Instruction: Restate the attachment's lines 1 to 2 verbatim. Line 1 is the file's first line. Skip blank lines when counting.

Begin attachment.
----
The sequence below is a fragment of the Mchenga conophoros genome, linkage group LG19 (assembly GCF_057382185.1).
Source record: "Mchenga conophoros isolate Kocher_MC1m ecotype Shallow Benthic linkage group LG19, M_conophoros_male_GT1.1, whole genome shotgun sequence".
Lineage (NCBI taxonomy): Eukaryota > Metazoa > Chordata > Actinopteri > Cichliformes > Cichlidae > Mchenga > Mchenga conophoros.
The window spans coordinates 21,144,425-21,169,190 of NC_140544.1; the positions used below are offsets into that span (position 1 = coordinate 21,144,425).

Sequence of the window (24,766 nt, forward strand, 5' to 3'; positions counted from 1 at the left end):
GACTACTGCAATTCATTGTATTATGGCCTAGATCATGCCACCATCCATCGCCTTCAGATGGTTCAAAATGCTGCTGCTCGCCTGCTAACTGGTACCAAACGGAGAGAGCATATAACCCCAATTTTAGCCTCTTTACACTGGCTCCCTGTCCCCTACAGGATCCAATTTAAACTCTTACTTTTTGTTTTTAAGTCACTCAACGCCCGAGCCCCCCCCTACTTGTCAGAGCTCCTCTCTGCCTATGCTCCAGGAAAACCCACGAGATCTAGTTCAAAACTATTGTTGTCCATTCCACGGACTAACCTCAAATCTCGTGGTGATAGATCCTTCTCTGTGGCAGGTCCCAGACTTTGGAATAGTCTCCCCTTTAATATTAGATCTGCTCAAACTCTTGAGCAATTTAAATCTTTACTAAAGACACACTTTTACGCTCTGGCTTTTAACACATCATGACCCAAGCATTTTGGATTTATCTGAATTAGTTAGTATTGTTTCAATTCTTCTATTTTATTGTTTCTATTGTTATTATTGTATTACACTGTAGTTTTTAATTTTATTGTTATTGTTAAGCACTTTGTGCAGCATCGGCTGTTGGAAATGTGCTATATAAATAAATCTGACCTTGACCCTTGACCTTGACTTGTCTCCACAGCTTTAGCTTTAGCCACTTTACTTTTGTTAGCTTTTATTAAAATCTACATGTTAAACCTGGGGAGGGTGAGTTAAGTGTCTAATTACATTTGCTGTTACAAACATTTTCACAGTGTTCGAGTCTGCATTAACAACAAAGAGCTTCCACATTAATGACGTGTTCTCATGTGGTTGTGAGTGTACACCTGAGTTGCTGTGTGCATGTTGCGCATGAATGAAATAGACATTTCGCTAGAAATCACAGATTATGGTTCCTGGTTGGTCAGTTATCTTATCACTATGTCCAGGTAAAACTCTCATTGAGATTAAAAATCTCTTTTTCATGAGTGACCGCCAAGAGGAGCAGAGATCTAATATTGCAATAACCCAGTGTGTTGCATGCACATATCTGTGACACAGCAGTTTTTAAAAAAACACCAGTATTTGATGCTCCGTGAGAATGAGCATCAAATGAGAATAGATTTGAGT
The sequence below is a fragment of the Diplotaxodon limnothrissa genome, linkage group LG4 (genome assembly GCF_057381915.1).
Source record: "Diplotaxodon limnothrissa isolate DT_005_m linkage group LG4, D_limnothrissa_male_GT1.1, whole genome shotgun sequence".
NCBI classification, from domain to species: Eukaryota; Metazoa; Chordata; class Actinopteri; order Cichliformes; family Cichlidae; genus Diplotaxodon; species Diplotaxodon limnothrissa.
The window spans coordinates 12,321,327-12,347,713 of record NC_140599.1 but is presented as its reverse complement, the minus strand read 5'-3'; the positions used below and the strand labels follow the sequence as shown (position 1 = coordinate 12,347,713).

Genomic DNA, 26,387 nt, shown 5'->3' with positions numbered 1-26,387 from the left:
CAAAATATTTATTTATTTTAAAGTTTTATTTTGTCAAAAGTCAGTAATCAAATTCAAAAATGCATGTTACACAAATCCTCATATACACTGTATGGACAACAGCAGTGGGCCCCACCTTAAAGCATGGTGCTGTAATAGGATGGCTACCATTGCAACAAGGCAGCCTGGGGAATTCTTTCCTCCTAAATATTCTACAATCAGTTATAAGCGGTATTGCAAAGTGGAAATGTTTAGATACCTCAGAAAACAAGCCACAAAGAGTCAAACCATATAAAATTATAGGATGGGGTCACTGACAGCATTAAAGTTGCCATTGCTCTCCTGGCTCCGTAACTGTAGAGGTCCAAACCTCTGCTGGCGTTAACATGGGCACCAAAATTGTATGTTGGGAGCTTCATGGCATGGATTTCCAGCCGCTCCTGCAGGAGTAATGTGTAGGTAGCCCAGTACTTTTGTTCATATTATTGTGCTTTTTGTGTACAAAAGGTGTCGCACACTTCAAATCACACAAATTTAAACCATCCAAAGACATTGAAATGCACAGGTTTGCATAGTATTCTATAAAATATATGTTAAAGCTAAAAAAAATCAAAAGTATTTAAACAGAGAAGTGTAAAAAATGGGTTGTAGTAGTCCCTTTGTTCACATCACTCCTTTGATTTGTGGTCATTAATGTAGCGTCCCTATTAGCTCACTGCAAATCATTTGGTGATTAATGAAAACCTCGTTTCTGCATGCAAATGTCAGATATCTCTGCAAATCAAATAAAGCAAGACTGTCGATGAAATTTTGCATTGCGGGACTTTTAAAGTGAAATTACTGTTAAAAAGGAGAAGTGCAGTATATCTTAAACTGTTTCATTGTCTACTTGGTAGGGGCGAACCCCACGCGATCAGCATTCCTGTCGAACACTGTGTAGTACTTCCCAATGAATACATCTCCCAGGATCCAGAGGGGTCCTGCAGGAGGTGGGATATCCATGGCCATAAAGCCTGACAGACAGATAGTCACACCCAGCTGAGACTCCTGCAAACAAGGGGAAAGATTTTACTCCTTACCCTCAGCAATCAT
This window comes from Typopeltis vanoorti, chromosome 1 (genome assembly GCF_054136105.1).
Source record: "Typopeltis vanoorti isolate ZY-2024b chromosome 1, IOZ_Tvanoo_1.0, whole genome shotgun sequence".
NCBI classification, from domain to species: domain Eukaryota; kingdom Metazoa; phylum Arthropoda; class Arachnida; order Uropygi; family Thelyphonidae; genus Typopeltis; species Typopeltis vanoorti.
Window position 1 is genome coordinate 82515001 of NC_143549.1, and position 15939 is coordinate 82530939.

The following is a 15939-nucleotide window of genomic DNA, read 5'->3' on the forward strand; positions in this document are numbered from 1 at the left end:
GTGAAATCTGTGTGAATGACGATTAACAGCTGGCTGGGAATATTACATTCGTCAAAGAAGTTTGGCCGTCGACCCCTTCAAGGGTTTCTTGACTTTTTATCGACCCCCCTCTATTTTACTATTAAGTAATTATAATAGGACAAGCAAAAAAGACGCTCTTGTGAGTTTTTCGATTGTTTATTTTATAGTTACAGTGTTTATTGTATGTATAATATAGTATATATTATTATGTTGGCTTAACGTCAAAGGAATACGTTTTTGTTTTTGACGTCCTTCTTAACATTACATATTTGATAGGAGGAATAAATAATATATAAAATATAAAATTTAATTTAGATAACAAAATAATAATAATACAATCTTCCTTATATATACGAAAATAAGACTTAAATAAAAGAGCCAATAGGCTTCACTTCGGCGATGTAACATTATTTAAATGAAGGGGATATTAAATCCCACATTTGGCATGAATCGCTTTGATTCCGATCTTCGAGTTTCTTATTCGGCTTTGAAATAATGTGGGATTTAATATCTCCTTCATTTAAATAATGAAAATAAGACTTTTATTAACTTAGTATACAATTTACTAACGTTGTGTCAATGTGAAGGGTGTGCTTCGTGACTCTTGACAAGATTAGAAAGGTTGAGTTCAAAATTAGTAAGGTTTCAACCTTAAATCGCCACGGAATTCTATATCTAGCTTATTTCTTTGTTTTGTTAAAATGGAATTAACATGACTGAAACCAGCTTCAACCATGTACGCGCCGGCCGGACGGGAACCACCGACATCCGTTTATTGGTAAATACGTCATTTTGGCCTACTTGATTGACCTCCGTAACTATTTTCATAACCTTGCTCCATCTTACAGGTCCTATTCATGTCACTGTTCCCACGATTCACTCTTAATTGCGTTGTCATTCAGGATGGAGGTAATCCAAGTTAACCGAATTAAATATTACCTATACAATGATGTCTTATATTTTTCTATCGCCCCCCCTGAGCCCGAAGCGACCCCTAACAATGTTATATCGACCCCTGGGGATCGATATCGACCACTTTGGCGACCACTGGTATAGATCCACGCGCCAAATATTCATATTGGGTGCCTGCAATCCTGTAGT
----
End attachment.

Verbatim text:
The sequence below is a fragment of the Mchenga conophoros genome, linkage group LG19 (assembly GCF_057382185.1).
Source record: "Mchenga conophoros isolate Kocher_MC1m ecotype Shallow Benthic linkage group LG19, M_conophoros_male_GT1.1, whole genome shotgun sequence".